Signaling : In-Band Signaling,

Signaling is the process of transferring control information such as connection addresses, call supervision codes, or other connection information between communication switching equipment and other communications equipment or systems. The basic functions of signaling include initiate a call or line connection (call setup), maintain a communication link, and to end a call or connection (call teardown). Signaling comes in two basic forms: in-band signaling and out-of-band signaling.

In-Band Signaling

In-band signaling sends control messages in the same communication channel that is used for voice or data communication. During the period of in-band signaling, the voice or data communication is temporarily inhibited (muted) to allow the transfer of control messages. The types of in-band address signaling include dial pulse (DP), dual-tone multi-frequency (DTMF), MF (Multi-Frequency), audio signaling, and line control.

Dial pulse (DP) signaling senses and counts the changes in current flow, such as from a rotary dial telephone, to allow the user to send address information (dialed digits) to the telephone system.

DTMF signaling is a means of transferring information from a user to the telephone network through the use of in-band audio tones. Each digit of information is assigned a simultaneous combination of one of a lower group of frequencies and one of a higher group of frequencies to represent each digit or character.

Multifrequency (MF) signaling is a type of in-band address signaling method that represents decimal digits and auxiliary signals by pairs of frequencies from the following group: 700, 900, 1100, 1300, 1500, and 1700 Hz. These audio frequencies are used to indicate telephone address digits, precedence, control signals, such as line-busy or trunk-busy signals, and other required signals.

On modern telephone systems, most in-band signaling only occurs between the end-user and his serving central office telephone switch.

These signals travel over the same audio line as the voice or data call. Examples of other these in-band signaling messages include:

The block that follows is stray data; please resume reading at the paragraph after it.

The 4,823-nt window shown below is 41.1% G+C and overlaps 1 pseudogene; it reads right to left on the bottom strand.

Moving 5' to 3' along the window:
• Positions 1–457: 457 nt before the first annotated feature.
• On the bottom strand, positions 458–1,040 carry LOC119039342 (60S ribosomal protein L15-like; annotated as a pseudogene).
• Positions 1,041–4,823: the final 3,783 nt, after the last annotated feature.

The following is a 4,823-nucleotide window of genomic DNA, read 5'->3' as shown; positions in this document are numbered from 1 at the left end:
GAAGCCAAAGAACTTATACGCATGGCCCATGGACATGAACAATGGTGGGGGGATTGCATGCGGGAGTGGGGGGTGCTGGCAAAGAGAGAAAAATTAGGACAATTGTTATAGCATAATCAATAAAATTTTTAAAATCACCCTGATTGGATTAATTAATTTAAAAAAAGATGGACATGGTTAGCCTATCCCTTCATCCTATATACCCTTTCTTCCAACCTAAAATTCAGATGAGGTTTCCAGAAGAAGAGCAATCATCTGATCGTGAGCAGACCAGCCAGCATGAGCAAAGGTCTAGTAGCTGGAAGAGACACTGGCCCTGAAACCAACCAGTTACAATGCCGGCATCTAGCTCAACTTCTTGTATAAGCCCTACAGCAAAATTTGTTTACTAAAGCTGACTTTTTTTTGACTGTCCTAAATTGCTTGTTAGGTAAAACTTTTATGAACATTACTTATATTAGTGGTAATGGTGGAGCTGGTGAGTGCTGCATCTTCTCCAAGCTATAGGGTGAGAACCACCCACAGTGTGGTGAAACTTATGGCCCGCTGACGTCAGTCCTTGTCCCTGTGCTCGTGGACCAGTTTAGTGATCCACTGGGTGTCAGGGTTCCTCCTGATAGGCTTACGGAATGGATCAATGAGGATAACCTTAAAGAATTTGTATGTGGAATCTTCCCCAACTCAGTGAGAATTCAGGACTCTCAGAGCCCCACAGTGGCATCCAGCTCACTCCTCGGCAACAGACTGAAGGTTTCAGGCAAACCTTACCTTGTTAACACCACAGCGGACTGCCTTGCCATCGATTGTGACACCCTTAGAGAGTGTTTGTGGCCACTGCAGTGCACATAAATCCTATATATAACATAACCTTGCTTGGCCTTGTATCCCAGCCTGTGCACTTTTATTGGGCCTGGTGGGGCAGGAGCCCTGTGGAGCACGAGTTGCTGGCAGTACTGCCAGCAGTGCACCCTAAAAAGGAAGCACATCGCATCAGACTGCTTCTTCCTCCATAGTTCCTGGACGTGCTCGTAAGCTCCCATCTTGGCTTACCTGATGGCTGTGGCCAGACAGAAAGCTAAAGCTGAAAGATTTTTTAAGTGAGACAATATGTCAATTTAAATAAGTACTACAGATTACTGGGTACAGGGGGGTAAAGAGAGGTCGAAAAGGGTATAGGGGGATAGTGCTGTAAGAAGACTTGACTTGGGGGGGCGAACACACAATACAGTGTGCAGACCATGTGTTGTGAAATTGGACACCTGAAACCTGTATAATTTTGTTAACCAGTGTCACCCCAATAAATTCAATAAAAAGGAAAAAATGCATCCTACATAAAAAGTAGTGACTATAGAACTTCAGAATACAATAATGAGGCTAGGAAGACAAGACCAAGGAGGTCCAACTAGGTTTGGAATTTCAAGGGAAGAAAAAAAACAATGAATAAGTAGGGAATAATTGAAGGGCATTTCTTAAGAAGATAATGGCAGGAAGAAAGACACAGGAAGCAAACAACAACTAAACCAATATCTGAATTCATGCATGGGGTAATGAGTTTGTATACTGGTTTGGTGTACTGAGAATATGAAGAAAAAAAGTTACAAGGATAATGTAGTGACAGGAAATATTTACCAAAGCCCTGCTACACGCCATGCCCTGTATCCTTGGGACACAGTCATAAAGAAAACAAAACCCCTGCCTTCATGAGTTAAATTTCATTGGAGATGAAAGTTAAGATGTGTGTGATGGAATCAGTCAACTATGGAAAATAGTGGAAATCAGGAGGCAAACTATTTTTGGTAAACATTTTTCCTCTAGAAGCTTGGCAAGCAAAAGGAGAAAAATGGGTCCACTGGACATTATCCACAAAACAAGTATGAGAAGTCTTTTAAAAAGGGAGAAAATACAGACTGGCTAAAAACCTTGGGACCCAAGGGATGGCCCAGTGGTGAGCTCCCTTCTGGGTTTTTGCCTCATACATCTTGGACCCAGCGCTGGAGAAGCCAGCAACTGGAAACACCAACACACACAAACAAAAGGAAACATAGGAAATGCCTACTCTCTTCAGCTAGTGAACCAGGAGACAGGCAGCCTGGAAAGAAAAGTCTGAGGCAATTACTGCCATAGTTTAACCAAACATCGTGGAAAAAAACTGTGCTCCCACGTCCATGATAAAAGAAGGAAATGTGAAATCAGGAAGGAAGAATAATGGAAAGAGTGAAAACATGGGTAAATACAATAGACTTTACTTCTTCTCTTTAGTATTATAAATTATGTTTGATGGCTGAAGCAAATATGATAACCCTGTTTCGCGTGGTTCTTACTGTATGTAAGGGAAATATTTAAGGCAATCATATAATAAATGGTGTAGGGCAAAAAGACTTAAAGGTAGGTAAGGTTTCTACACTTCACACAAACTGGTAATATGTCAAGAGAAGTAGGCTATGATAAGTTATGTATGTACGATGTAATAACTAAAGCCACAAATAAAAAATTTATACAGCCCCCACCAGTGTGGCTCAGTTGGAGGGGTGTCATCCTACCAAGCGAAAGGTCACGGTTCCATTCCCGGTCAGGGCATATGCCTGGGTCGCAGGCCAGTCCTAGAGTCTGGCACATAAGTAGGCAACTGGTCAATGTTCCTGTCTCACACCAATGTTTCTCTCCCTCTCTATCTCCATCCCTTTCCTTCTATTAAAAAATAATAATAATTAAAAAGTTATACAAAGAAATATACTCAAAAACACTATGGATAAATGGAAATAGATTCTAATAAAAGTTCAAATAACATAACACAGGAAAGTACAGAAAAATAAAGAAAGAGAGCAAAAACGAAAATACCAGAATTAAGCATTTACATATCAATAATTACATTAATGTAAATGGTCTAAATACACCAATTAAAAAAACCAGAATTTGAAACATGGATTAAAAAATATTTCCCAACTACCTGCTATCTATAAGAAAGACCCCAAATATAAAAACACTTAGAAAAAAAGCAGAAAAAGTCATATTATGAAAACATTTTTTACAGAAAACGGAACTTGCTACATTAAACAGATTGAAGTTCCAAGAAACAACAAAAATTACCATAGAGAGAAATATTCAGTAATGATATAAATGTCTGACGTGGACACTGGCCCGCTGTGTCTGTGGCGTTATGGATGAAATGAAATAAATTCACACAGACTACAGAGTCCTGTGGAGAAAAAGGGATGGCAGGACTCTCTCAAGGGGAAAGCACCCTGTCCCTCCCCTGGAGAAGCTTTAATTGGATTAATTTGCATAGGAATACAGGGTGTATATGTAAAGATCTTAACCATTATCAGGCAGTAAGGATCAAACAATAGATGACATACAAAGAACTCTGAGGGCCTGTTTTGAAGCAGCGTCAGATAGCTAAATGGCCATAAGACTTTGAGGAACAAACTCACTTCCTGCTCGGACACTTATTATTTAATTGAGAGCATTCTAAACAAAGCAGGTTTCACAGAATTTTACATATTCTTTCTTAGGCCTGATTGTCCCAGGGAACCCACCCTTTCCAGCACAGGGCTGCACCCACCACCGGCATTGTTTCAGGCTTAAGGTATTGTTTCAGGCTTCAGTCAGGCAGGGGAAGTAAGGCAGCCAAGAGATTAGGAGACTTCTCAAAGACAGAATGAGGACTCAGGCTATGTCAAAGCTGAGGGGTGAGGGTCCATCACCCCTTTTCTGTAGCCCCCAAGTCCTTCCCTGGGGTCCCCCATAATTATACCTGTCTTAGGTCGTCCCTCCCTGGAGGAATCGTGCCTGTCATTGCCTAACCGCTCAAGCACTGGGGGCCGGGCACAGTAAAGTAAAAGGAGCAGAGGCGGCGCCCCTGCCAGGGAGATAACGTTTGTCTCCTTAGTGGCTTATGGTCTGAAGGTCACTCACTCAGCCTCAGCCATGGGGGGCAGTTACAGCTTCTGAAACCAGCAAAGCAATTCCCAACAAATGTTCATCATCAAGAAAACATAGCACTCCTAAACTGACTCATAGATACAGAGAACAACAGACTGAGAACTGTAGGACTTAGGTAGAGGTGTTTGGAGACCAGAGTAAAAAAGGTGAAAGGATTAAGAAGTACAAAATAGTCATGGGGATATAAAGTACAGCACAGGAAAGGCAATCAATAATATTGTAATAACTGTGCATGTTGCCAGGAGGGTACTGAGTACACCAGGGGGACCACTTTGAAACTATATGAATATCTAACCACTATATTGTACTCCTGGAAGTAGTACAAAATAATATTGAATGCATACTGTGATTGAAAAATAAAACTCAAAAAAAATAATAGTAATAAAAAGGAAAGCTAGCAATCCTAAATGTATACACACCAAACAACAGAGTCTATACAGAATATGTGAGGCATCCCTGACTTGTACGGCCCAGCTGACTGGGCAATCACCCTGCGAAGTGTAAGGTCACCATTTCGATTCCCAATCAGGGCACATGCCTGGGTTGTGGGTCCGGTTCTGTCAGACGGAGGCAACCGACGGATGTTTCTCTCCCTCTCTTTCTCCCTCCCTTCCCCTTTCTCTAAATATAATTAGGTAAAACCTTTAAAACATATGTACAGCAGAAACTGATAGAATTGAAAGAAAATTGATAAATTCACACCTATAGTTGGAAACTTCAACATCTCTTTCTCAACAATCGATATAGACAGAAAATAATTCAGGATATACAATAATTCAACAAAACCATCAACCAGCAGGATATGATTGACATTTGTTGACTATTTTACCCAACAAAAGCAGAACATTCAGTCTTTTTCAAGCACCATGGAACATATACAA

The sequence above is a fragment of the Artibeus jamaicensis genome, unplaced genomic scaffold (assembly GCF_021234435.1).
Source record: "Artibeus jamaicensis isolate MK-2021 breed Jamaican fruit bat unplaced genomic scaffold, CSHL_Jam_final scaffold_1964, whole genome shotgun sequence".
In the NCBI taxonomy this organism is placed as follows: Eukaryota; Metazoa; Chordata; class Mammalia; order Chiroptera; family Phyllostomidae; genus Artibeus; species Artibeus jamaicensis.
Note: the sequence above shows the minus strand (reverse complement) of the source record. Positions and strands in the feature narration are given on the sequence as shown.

- Dial tone (the circuit is working)

- Busy tone (the circuit is unavailable)

- Fast busy tone (the system is busy)

- DTMF or pulse digits (send dialed digit information)

- Special functions such as # and * (activate other services)

- Telephone systems also can sense line condition as a signaling method. When the central office senses a grounding of the line (ground start) or a reduction in voltage (off-hook loop-start), it produces a dialtone signal (audio signaling) to inform the user service is available. Wink start is another line activation signal that is used by the telephone switch to indicate to end-user telephone systems of a change in status. Wink signals are brief 140 msec interruptions of communication.

Out-of-Band Signaling
Out-of-band signaling is signaling that travels over a separate path from voice and data calls but carries control information about the calls such as call setup, call routing, caller-id, call tear-down, etc. For out-of-band signaling the telecommunication industry uses a standard called Common Channel Signaling and Control (CCS). The current version of CCS is known as Signaling System 7 (SS7). Through standardization all telephone companies implement SS7 and thus can interact smoothly with very few errors.

Using SS7, switches can more effectively route calls and even query centralized databases for additional control information. The advent of SS7 has brought with it many new features such as caller-id. It has also been instrumental allowing for the phenomenal growth the industry has seen.

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